Saturday, February 27, 2010

Canadian implementation of copyright treaties

I posted recently on the possibility that ACTA could prolong the process of Canadian copyright reform, and about the average period of time, historically, that it has taken to reform Canadian copyright law. If we look at specific examples of efforts, on the part of Canada, to implement international copyright treaties, there are a few examples:

The Berne Convention, first implementation: 38 years

Canada was signed on to the original Berne Convention, which is still the cornerstone international copyright treaty today, by the British in 1886. However, it took Canada 38 years to implement the Berne Convention. After being brought on board by the British Imperial government, Canada decided the Berne Convention didn't fit in the North American context. It was viewed as a European treaty; the Americans weren't part of it. It therefore wasn't until 1924 that Canada finally implemented what by then was the 1908 revision of the Berne Convention.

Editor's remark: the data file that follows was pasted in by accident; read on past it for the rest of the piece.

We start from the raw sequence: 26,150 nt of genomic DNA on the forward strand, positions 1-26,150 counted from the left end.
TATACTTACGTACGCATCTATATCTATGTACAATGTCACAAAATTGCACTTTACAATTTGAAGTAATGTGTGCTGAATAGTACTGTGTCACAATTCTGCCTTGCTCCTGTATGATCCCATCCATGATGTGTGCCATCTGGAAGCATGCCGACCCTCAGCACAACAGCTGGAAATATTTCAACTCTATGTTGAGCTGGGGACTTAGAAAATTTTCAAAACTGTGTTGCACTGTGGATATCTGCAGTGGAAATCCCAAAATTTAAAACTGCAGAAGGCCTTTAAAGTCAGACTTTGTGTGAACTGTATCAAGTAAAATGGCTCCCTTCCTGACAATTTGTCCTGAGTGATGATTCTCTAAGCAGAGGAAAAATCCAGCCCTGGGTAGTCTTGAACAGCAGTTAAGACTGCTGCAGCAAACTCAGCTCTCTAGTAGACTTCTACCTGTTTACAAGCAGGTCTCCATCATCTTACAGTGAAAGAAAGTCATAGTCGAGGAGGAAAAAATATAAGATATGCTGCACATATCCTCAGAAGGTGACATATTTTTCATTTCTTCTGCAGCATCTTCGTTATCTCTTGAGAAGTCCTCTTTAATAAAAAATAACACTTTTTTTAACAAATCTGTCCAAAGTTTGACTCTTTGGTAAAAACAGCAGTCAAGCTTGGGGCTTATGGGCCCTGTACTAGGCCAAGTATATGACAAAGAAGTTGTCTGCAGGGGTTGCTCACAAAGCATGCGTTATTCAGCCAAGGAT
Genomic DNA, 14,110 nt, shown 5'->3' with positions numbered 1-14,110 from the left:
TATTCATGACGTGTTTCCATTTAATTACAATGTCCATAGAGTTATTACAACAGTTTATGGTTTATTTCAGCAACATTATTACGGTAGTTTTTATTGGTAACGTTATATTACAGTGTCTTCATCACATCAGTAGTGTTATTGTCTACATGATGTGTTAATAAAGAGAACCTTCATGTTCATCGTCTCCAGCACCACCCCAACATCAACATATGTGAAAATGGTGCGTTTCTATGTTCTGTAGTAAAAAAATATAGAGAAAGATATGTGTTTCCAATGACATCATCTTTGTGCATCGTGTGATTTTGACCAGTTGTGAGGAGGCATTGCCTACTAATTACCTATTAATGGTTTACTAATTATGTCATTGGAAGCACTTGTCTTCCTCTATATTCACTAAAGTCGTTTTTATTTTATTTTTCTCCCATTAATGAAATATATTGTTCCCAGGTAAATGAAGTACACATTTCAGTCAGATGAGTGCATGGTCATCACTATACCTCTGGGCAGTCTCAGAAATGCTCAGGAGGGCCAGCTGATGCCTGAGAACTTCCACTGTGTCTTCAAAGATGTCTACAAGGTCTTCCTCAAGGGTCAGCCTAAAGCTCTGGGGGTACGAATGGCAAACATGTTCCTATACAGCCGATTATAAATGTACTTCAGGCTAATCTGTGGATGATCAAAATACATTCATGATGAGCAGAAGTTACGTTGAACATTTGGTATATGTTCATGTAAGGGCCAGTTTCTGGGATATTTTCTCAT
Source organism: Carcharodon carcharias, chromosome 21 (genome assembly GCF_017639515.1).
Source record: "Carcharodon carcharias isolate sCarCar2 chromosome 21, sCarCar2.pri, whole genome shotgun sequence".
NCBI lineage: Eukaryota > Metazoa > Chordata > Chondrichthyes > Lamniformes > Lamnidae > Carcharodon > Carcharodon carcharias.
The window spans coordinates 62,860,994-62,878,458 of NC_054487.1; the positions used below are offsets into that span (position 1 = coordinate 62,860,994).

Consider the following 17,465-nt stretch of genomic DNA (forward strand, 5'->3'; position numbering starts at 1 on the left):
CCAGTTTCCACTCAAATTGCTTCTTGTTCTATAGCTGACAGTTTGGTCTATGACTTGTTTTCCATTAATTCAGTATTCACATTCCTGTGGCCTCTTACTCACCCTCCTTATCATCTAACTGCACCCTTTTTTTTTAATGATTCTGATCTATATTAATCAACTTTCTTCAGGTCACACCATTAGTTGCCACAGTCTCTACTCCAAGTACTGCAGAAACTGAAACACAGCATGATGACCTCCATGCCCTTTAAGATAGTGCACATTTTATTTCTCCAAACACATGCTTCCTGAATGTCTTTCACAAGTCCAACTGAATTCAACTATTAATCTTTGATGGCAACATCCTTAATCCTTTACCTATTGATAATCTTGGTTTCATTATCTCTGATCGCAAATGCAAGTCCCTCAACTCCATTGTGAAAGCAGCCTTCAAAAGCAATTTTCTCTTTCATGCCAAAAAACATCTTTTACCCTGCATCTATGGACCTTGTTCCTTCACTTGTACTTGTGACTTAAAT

The 1928 revision of the Berne Convention: 3 years.
Canada implemented the 1928 revision of the Berne Convention in short order, in 1931, granting moral rights and broadcast rights in copyright works.

The 1952 Universal Copyright Convention: 10 years.
Canada took 10 years to ratify the Universal Copyright Convention, which it did in 1962. It took 10 years because Canada couldn't decide whether or how to change Canadian law in order to implement the convention. After waffling about for 10 years on a possible copyright overhaul, Canada decided that no change to the actual law was necessary in order to meet the standards of the UCC, so that made the process, in the end, relatively quick.

The 1971 Revision of the Berne Convention: 22 years.
Canada implemented the 1971 (current) revision of the Berne Convention (which it had not originally signed) in 1993 in order to comply with NAFTA. Canada then formally acceded to the convention in 1998.

On average, that's 18 years. Implementation takes place more quickly if either no reform to domestic law is required or if the changes required are relatively uncontroversial. If however, the changes required are controversial, or if a significant overhaul of the copyright act is contemplated - as in the current case of contemplated copyright reform - implementation in Canada can take much longer.

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